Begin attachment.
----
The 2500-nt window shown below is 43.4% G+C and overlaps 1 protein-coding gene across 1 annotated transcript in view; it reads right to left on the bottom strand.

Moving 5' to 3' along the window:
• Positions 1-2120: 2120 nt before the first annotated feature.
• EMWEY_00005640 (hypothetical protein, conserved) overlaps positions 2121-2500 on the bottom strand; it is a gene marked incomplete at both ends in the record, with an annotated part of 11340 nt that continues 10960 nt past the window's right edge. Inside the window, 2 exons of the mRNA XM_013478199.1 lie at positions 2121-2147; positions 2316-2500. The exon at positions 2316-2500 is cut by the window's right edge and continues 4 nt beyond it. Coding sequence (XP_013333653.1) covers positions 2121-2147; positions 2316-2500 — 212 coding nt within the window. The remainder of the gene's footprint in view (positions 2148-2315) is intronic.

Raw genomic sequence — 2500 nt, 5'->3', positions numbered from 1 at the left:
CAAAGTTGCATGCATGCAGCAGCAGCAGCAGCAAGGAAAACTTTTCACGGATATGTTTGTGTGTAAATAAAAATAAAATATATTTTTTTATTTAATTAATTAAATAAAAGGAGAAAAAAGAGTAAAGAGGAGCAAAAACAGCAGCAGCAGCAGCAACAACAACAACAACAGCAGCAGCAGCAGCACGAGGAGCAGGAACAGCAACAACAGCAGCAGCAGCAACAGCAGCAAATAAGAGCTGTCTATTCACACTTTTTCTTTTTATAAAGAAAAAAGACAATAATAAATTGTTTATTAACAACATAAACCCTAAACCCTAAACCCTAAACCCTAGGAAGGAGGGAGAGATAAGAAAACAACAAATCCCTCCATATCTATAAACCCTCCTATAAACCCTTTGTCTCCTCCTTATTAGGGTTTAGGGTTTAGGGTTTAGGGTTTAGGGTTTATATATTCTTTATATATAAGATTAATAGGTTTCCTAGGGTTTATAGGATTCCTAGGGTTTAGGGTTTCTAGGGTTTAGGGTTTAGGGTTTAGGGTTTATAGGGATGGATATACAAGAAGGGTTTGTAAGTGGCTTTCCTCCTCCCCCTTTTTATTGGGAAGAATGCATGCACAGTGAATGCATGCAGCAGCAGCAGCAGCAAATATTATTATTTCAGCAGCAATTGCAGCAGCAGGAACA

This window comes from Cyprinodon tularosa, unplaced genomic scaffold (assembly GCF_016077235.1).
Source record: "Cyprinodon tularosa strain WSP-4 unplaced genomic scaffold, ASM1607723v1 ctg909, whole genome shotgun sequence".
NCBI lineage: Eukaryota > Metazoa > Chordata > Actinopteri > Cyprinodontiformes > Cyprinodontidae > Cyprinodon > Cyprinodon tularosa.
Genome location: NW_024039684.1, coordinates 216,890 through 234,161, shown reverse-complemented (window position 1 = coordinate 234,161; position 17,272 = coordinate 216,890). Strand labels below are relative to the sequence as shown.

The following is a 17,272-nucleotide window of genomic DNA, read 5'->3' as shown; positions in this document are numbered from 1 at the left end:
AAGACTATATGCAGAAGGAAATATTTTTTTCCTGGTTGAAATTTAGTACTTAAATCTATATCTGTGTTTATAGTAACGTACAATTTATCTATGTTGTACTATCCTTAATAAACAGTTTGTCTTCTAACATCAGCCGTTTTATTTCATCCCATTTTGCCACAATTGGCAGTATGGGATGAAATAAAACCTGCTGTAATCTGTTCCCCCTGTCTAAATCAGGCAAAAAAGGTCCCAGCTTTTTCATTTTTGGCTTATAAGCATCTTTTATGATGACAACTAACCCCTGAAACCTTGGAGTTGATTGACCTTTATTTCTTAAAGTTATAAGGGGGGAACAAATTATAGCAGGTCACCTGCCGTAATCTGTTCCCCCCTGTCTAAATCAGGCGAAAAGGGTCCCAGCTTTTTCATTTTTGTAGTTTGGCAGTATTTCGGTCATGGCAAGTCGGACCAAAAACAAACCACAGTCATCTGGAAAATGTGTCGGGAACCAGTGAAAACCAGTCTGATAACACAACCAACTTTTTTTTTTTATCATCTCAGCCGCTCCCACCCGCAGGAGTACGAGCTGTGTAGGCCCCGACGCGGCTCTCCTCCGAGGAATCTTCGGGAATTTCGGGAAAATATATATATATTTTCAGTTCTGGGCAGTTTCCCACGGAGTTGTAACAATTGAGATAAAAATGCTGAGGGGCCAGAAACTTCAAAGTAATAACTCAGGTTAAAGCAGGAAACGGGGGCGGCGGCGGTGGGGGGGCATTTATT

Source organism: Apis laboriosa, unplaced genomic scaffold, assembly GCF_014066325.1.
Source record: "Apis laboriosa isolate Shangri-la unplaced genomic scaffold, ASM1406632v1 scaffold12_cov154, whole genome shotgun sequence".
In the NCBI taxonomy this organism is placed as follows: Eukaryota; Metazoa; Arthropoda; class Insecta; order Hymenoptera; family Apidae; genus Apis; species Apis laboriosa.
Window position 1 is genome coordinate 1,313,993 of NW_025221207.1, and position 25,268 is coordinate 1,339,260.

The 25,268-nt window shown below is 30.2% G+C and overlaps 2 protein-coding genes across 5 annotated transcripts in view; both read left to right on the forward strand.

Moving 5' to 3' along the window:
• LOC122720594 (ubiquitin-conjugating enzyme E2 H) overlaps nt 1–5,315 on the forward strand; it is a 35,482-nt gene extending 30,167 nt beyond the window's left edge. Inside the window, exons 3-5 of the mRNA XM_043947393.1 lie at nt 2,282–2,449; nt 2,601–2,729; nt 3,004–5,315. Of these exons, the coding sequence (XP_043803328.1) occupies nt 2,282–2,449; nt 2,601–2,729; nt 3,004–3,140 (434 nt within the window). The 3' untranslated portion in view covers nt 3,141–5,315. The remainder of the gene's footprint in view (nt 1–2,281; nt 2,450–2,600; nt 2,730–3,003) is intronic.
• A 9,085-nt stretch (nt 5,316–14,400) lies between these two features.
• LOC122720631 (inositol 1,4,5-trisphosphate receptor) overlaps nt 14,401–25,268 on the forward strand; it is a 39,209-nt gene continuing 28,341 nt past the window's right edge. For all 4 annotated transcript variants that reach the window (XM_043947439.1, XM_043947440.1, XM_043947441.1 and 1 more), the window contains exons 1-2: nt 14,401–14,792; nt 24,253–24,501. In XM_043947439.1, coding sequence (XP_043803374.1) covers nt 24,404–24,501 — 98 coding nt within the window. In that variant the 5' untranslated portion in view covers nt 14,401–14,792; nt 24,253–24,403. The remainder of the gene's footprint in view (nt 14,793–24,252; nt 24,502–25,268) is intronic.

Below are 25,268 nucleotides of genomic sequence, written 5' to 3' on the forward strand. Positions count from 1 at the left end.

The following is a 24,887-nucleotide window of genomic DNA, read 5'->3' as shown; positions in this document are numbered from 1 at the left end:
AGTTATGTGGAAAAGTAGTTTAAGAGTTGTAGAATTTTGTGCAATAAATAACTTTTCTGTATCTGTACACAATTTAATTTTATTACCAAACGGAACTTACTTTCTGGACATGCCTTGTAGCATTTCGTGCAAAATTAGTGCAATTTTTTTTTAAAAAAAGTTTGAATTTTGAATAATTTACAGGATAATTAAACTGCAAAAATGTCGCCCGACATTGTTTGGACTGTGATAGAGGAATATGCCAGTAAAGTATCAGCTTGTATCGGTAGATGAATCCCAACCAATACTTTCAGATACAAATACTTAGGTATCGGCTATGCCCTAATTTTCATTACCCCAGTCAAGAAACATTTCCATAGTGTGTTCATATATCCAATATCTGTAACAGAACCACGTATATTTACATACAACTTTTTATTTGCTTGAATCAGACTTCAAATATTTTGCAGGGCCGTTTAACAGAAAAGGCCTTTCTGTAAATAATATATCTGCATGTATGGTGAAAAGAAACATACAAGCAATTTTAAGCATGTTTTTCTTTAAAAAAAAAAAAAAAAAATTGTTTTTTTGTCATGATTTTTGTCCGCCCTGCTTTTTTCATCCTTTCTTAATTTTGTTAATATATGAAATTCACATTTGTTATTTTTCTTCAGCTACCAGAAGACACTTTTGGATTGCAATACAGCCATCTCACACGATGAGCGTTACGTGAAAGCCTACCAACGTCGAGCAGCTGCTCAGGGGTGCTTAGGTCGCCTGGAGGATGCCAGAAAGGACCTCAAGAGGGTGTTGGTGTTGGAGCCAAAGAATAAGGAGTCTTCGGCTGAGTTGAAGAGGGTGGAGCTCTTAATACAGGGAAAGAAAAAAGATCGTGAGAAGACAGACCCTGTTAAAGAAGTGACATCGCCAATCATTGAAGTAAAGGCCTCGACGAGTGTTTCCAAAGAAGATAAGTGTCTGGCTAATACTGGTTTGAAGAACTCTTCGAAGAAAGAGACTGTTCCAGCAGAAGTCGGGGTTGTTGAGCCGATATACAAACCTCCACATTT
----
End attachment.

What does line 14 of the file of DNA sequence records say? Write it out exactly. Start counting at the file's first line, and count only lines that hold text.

Source record: "Apis laboriosa isolate Shangri-la unplaced genomic scaffold, ASM1406632v1 scaffold12_cov154, whole genome shotgun sequence".